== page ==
Whales Up Close
Whale watching from St. Vincent's on the southern tip of the Avalon Peninsula in Newfoundland is a unique experience. The whales are very close as you stand on the shore of beautiful St. Vincent's beach. The bottom is obviously very deep immediately off the beach so that they can come right up to the beach. We were there last week and the capelin were rollin in so the whales were feeding heavily. It was a unique experience to have the whales 25 metres (75 ft) away from my camera lens and not be in a boat. We were so close we could hear them breathing and smell their breath!
|St. Vincent's Beach|
St. Vincent's beach is a beautiful scene. As you can see in the photo above, it was foggy when we were there. I suspect that is a common occurrence. It did not matter because the birds and whales were so close we could see very well. There were about 30 people there watching along with us. The birds were excitedly flying over the whales, grabbing whatever fish they missed as they lunged up, filling their gaping mouths; Black-legged Kittiwakes, Herring Gulls, Great Shearwaters.
There are three Humpback Whales in the photo above. On the left you can see the blowholes of two. On the right the dorsal fin of another if visible. There were only Humpback whales seen while we were there. It was difficult to tell how many. My guess is there were 6 or 8.
Because the capelin were there in large schools, it made easy feeding. They appeared to dive deep and then come up with mouth open, their throats hugely swollen with water and fish. At or above the surface I could see them closing their mouths around the fish and beginning to squeeze the water out through their baleen. Awesome sight!
The Humpback Whale is a fin whale (member of the family Balaenopteridae) along with the Finback Whale, the Blue Whale, the Sei Whale and the Minke Whale. These whales are characterized by a fin on the back, longitudinal grooves on the throat and chest, and long tapering pectoral flippers. The Humpback in particular is characterized by its scalloped pectoral flippers, knobby protuberances on its head and lower jaws and its broad serrated flukes.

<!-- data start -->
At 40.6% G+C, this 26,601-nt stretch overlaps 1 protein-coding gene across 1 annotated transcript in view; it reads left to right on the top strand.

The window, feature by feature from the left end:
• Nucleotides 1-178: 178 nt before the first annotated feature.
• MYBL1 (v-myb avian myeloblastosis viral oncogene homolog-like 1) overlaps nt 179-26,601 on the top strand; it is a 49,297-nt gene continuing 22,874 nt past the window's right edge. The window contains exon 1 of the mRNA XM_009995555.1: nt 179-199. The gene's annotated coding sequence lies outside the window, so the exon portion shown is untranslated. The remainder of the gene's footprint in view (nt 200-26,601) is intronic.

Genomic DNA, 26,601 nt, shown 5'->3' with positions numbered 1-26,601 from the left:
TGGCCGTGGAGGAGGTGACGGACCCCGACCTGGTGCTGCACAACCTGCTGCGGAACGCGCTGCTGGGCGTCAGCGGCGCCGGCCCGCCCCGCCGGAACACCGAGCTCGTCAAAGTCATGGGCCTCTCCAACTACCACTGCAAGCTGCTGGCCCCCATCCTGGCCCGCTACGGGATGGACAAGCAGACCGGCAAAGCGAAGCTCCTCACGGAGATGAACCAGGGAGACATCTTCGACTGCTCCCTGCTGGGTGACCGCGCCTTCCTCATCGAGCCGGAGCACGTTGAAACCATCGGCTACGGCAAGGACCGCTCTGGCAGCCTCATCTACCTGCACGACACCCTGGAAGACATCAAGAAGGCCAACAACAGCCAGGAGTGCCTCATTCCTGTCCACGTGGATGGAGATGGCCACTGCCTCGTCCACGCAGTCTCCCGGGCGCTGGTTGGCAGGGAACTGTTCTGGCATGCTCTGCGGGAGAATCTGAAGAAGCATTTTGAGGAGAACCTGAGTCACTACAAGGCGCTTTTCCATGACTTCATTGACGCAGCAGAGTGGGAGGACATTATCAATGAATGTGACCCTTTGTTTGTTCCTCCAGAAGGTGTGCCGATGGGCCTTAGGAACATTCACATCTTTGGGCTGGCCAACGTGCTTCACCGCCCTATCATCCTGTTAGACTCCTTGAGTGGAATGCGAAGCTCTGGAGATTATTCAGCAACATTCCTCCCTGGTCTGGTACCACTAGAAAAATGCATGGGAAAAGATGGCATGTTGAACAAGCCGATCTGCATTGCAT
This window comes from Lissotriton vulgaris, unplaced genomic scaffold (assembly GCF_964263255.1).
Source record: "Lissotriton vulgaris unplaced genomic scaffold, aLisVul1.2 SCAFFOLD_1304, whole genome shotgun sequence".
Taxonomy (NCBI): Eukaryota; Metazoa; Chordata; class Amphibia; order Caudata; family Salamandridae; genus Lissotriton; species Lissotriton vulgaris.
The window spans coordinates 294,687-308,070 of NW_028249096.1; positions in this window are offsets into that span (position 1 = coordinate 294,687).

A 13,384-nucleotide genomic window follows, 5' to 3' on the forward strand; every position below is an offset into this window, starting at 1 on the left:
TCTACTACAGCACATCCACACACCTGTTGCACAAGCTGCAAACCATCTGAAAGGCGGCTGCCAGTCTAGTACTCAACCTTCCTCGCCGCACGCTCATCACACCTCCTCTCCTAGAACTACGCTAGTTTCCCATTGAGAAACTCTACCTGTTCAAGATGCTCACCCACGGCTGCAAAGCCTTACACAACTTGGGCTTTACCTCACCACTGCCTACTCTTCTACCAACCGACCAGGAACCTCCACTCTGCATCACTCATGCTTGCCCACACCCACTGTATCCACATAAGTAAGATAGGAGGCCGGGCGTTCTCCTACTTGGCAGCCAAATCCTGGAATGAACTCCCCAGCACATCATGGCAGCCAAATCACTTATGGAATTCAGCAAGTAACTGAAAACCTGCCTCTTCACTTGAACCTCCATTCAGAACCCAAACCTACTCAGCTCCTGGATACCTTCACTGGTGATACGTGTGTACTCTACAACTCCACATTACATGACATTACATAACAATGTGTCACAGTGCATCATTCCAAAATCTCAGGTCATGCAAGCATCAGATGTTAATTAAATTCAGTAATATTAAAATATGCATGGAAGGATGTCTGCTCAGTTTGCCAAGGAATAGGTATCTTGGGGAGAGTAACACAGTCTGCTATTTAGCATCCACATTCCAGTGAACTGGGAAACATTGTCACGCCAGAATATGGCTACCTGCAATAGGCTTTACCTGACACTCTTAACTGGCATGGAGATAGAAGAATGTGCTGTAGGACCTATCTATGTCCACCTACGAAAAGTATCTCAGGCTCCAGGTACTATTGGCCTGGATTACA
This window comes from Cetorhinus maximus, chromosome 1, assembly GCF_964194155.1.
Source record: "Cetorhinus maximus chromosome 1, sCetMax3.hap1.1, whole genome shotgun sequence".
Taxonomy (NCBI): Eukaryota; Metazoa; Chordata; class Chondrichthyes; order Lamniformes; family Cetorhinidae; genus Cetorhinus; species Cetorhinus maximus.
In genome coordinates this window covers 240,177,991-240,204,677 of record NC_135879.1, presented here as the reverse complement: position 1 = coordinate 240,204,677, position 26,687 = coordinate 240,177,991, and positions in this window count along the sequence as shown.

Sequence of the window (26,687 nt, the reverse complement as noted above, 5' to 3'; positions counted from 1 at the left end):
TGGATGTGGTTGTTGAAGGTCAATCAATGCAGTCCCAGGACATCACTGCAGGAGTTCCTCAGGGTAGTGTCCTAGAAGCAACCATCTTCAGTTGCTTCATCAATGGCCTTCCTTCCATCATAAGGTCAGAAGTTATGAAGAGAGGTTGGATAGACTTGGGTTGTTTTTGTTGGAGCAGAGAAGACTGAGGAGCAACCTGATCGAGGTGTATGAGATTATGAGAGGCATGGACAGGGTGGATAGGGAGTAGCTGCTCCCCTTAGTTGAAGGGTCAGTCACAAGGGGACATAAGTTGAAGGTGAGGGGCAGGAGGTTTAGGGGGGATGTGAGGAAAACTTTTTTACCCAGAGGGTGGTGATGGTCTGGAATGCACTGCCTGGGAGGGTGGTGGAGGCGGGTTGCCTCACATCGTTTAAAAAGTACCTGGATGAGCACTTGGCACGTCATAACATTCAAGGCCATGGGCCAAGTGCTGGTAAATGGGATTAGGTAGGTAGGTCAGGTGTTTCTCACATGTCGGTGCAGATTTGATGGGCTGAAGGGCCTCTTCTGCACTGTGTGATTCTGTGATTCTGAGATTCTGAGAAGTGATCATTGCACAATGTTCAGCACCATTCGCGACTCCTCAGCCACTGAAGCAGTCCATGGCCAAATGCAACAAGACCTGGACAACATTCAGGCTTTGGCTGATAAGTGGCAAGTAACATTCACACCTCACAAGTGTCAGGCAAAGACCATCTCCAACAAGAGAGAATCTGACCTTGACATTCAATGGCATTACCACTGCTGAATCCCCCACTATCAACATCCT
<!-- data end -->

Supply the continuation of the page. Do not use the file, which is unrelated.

The Humpback Whale is about 12 to 22 metres long (35 to 60 ft) and it weighs 25 to 45 tons. Its pectoral flippers are 4-6 metres (11-17 ft) long. Its fluke (tail) is 5-8 metres (15-21 ft) wide. They feed mainly close to shore on krill, small fish and squid. Mating in the North Atlantic takes place in April. They are very amorous and indulge in such antics as caressing one another with their flippers and rubbing one another with the knobby protuberances on their heads, jaws and flippers. Gestation is about 10 months in the North Atlantic. The young are born during the winter and measure 3 to 6 metres long (9-17 ft). They weigh a whopping 1,100 to 1,800 Kg (2,500 to 4,000 pounds). The mother suckles the baby for 5 to 10 months. Females produce young every other year.
Humpbacks are fun to watch because they are active at the surface. They frequently 'lob-tail' (slap the surface with their flippers and tail). They sometimes swim on their backs showing their white bellies. And, of course, we all want to see them breach. When doing this they jump straight up, completely out of the water and fall back usually on their side with a huge splash. When out of the water the back is bent (or humped) hence its name.
In the period up to the twentieth century the Humpback whales were hunted nearly to extinction. For example, during the 1952-3 season the world catch was 3,322. I am thankful we now have laws to prevent that!
|Humpback Whales Feeding|